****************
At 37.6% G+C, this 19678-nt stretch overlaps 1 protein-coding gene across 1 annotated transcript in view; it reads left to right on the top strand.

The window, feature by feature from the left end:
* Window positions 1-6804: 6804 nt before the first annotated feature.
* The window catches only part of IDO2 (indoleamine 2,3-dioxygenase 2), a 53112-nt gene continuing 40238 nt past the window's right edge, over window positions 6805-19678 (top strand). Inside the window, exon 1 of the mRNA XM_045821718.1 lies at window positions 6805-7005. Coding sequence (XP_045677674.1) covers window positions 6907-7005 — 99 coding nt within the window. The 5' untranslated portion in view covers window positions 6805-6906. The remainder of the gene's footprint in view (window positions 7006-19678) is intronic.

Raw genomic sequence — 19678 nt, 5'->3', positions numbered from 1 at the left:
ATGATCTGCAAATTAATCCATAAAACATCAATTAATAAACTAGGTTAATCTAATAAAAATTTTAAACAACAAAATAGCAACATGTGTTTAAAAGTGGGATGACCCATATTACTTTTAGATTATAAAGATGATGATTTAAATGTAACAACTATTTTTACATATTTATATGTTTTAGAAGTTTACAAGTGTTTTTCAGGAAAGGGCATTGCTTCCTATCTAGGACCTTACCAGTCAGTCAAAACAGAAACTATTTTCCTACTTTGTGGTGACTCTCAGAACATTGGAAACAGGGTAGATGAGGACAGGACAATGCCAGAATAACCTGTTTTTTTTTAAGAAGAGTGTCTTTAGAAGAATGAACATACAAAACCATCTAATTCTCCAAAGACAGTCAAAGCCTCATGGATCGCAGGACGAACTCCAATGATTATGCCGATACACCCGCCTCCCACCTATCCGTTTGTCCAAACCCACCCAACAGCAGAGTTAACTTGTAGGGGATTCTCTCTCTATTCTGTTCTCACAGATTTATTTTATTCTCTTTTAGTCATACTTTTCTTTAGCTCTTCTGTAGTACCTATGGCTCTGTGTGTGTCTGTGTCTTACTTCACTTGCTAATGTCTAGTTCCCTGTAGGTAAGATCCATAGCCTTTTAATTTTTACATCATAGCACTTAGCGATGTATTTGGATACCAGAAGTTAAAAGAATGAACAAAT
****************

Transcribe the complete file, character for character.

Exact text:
At 37.6% G+C, this 19678-nt stretch overlaps 1 protein-coding gene across 1 annotated transcript in view; it reads left to right on the top strand.

The window, feature by feature from the left end:
* Window positions 1-6804: 6804 nt before the first annotated feature.
* The window catches only part of IDO2 (indoleamine 2,3-dioxygenase 2), a 53112-nt gene continuing 40238 nt past the window's right edge, over window positions 6805-19678 (top strand). Inside the window, exon 1 of the mRNA XM_045821718.1 lies at window positions 6805-7005. Coding sequence (XP_045677674.1) covers window positions 6907-7005 — 99 coding nt within the window. The 5' untranslated portion in view covers window positions 6805-6906. The remainder of the gene's footprint in view (window positions 7006-19678) is intronic.

Raw genomic sequence — 19678 nt, 5'->3', positions numbered from 1 at the left:
ATGATCTGCAAATTAATCCATAAAACATCAATTAATAAACTAGGTTAATCTAATAAAAATTTTAAACAACAAAATAGCAACATGTGTTTAAAAGTGGGATGACCCATATTACTTTTAGATTATAAAGATGATGATTTAAATGTAACAACTATTTTTACATATTTATATGTTTTAGAAGTTTACAAGTGTTTTTCAGGAAAGGGCATTGCTTCCTATCTAGGACCTTACCAGTCAGTCAAAACAGAAACTATTTTCCTACTTTGTGGTGACTCTCAGAACATTGGAAACAGGGTAGATGAGGACAGGACAATGCCAGAATAACCTGTTTTTTTTTAAGAAGAGTGTCTTTAGAAGAATGAACATACAAAACCATCTAATTCTCCAAAGACAGTCAAAGCCTCATGGATCGCAGGACGAACTCCAATGATTATGCCGATACACCCGCCTCCCACCTATCCGTTTGTCCAAACCCACCCAACAGCAGAGTTAACTTGTAGGGGATTCTCTCTCTATTCTGTTCTCACAGATTTATTTTATTCTCTTTTAGTCATACTTTTCTTTAGCTCTTCTGTAGTACCTATGGCTCTGTGTGTGTCTGTGTCTTACTTCACTTGCTAATGTCTAGTTCCCTGTAGGTAAGATCCATAGCCTTTTAATTTTTACATCATAGCACTTAGCGATGTATTTGGATACCAGAAGTTAAAAGAATGAACAAAT